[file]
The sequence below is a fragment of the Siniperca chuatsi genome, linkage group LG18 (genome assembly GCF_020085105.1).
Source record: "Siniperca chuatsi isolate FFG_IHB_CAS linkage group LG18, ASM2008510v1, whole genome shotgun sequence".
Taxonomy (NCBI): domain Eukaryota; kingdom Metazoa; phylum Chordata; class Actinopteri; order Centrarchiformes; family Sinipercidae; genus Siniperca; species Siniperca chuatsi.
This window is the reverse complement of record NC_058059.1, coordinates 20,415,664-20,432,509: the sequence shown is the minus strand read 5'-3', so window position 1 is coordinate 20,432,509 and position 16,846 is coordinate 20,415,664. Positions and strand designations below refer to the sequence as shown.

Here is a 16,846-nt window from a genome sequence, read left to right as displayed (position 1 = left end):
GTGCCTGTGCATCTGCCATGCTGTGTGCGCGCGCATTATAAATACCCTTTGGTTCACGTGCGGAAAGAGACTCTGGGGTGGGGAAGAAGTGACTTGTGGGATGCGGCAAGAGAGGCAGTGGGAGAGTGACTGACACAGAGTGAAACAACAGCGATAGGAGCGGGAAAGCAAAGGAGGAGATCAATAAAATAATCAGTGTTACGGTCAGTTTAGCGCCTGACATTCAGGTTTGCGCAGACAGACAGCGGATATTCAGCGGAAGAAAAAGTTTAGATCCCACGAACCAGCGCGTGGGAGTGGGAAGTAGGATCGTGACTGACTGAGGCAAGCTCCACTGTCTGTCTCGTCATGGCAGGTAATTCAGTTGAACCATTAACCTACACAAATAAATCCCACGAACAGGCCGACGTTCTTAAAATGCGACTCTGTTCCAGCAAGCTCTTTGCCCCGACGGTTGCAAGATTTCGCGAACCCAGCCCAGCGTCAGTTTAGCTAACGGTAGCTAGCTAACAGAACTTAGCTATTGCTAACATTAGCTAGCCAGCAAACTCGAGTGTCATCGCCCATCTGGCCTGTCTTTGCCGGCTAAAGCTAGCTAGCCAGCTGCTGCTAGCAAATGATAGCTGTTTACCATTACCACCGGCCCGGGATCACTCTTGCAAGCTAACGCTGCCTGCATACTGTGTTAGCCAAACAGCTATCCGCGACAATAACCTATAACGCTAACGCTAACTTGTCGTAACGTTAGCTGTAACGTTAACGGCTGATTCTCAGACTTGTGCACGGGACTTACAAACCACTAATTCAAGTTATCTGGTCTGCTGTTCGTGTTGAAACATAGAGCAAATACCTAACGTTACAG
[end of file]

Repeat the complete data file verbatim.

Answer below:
The sequence below is a fragment of the Siniperca chuatsi genome, linkage group LG18 (genome assembly GCF_020085105.1).
Source record: "Siniperca chuatsi isolate FFG_IHB_CAS linkage group LG18, ASM2008510v1, whole genome shotgun sequence".
Taxonomy (NCBI): domain Eukaryota; kingdom Metazoa; phylum Chordata; class Actinopteri; order Centrarchiformes; family Sinipercidae; genus Siniperca; species Siniperca chuatsi.
This window is the reverse complement of record NC_058059.1, coordinates 20,415,664-20,432,509: the sequence shown is the minus strand read 5'-3', so window position 1 is coordinate 20,432,509 and position 16,846 is coordinate 20,415,664. Positions and strand designations below refer to the sequence as shown.

Here is a 16,846-nt window from a genome sequence, read left to right as displayed (position 1 = left end):
GTGCCTGTGCATCTGCCATGCTGTGTGCGCGCGCATTATAAATACCCTTTGGTTCACGTGCGGAAAGAGACTCTGGGGTGGGGAAGAAGTGACTTGTGGGATGCGGCAAGAGAGGCAGTGGGAGAGTGACTGACACAGAGTGAAACAACAGCGATAGGAGCGGGAAAGCAAAGGAGGAGATCAATAAAATAATCAGTGTTACGGTCAGTTTAGCGCCTGACATTCAGGTTTGCGCAGACAGACAGCGGATATTCAGCGGAAGAAAAAGTTTAGATCCCACGAACCAGCGCGTGGGAGTGGGAAGTAGGATCGTGACTGACTGAGGCAAGCTCCACTGTCTGTCTCGTCATGGCAGGTAATTCAGTTGAACCATTAACCTACACAAATAAATCCCACGAACAGGCCGACGTTCTTAAAATGCGACTCTGTTCCAGCAAGCTCTTTGCCCCGACGGTTGCAAGATTTCGCGAACCCAGCCCAGCGTCAGTTTAGCTAACGGTAGCTAGCTAACAGAACTTAGCTATTGCTAACATTAGCTAGCCAGCAAACTCGAGTGTCATCGCCCATCTGGCCTGTCTTTGCCGGCTAAAGCTAGCTAGCCAGCTGCTGCTAGCAAATGATAGCTGTTTACCATTACCACCGGCCCGGGATCACTCTTGCAAGCTAACGCTGCCTGCATACTGTGTTAGCCAAACAGCTATCCGCGACAATAACCTATAACGCTAACGCTAACTTGTCGTAACGTTAGCTGTAACGTTAACGGCTGATTCTCAGACTTGTGCACGGGACTTACAAACCACTAATTCAAGTTATCTGGTCTGCTGTTCGTGTTGAAACATAGAGCAAATACCTAACGTTACAG